An easy way to speed up and increase reliability on an old computer is to replace the hard drive (HDD) with a Solid State Drive (SSD). What is the difference between the two? The fundamental difference is that a SSD has no moving parts. The mechanical workings of a HDD is very similar to a record player. A platter is spun and read by a header to attain information. Therefore, the speed of a HDD is limited to how fast the platters can spin. This is measured by the amount of Revolutions-Per-Minute (RPM). A HDD’s RPM can vary from model to manufacturer, but on average it is between 5,400 to 7,200 RPM and up to 10,000 RPM on servers. On the other hand, SSD’s use NANDs as storage. NANDs are a electrical memory component on a circuit board. The CPU can access data on a SSD instantaneously.
Replacing a computer’s HDD with a SDD can also have a huge improvement in boot up time. Computers equipped with a SSD usually take half the time to boot up when compared to computers with HDDs. An average SSD can read and write at 400 to 500 MB per second. This performance gain equates to productivity. In today’s business environment, the average employee is a multi-tasker. However, productivity is slowed down due to waiting for applications to load, as there is a significant lag between the speed of the HDD and the CPU. SSDs help reduce this lag, and files saved on the SSD are instantly accessed by the CPU. Users are able to search for files, save documents, and access programs much faster than computers with HDDs.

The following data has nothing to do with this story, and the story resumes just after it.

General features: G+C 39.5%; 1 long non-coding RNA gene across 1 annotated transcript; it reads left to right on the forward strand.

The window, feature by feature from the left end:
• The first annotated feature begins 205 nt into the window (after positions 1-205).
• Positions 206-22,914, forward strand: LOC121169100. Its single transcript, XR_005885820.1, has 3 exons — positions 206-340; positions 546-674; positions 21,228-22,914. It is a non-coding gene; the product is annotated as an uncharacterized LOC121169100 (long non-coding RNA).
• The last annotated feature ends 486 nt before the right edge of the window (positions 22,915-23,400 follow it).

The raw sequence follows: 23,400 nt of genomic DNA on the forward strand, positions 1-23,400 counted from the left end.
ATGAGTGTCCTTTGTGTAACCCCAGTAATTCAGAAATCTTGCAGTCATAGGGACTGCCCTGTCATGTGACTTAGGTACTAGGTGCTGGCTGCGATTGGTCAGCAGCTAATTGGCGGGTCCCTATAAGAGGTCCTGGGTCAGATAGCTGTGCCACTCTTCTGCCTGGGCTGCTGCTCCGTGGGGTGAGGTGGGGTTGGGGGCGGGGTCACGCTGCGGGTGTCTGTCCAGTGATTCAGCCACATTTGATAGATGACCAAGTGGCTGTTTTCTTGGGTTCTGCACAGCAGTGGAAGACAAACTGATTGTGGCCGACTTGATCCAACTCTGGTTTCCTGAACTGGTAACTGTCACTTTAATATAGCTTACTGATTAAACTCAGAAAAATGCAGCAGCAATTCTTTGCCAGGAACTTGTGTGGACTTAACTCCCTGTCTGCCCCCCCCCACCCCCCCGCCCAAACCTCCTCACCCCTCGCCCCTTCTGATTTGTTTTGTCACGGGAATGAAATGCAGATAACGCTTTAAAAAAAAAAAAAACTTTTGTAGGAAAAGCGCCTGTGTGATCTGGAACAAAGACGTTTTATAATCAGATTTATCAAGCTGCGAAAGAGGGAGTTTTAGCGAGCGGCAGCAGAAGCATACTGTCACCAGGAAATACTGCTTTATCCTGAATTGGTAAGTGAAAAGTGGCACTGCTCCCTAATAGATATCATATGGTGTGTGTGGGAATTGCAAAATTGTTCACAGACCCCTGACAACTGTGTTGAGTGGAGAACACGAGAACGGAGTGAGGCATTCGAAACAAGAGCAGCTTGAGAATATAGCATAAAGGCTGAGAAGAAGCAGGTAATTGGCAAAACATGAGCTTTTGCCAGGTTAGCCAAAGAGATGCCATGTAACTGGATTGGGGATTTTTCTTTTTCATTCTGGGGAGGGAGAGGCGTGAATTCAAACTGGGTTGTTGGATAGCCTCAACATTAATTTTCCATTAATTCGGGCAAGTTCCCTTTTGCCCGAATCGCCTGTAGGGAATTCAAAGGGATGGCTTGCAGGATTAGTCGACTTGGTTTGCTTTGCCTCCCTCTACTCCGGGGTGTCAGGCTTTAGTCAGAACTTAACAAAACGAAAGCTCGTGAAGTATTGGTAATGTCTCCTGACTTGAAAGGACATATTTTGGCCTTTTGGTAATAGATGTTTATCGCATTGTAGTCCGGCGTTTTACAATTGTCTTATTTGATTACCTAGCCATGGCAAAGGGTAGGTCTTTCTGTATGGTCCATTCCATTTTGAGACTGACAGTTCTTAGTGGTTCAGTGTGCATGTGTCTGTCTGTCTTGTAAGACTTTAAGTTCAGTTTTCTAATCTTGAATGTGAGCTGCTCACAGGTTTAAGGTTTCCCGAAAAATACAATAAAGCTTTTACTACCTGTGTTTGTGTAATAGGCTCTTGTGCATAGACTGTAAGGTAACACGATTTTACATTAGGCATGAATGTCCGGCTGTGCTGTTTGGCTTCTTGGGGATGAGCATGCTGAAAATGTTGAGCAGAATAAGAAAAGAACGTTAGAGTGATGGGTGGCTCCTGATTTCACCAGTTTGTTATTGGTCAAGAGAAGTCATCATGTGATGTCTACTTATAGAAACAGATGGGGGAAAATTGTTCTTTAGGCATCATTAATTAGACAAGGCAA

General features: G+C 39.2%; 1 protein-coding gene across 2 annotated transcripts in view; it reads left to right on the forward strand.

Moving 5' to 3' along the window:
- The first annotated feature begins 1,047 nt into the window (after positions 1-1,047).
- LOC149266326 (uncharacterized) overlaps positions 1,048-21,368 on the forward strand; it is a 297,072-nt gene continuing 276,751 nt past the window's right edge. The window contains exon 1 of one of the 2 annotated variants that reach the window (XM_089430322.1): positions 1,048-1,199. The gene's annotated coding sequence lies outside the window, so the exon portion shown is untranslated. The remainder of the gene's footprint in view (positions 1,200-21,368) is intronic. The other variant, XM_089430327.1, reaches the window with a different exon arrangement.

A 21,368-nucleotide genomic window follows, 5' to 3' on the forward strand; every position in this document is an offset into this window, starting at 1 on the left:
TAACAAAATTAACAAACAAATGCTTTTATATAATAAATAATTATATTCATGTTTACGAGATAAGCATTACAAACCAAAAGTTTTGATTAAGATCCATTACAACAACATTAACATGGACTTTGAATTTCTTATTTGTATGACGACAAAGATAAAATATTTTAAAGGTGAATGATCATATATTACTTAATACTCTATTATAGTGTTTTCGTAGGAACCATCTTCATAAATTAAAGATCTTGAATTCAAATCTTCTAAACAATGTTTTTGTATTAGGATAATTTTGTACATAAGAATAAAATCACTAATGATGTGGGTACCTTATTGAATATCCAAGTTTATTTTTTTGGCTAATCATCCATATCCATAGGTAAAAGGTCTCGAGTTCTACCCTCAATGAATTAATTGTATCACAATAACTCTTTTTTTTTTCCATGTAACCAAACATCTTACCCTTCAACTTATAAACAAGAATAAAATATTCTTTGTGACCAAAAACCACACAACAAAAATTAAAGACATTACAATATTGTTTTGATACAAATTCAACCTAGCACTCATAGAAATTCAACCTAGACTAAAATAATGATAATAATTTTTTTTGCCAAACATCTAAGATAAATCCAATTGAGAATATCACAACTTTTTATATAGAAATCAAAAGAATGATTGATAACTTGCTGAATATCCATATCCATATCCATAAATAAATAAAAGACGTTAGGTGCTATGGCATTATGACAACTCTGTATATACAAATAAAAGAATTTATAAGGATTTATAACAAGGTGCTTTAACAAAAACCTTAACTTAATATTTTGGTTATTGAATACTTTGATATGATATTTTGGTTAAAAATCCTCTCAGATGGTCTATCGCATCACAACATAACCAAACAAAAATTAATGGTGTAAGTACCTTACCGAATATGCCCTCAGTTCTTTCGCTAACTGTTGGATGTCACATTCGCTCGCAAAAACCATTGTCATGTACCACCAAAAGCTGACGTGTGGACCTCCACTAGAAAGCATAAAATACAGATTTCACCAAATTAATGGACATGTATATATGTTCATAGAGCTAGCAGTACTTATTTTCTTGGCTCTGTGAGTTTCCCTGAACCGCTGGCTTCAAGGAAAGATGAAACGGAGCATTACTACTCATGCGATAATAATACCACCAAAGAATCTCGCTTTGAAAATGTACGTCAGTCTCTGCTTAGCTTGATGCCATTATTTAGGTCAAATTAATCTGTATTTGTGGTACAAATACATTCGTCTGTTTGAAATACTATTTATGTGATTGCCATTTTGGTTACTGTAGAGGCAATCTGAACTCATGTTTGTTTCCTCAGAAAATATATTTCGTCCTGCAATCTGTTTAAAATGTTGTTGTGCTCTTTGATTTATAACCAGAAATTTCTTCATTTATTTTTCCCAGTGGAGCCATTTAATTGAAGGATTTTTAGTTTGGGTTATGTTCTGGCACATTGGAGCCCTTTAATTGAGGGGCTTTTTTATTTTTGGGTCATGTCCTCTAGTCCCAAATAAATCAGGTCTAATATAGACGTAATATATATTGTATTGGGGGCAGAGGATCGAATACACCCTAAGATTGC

Another benefit of having SSDs is power saving. Due to no moving parts, SSDs require much less power than HDDs. This reduction in power can mean longer battery life on an old laptop. On certain laptops, users were able to get as much as 20 percent longer battery life. Laptops with SSDs also produce less heat output. This reduces the chance of overheating the laptop when it is used on a hot summer day.
The fourth benefit of switching over to a SSD is the reliability it can provide. With no moving parts things are less likely to break. Every year that goes by, the chances of a HDD failure increases. This is due to wear and tear on the moving parts. However, HDD failure can also happen on new drives from physical impact. For example, if you shake or drop your laptop while the HDD is spinning, it can damage the platters and therefore corrupt any data that was saved on it. This is more likely to happen on a laptop than on a desktop, since laptops are highly mobile. An SSD doesn’t suffer the same consequence when being dropped or shaked, and therefore is an excellent upgrade to a mobile user’s laptop. Although SSDs are highly reliable, users should still have a backup of all their data.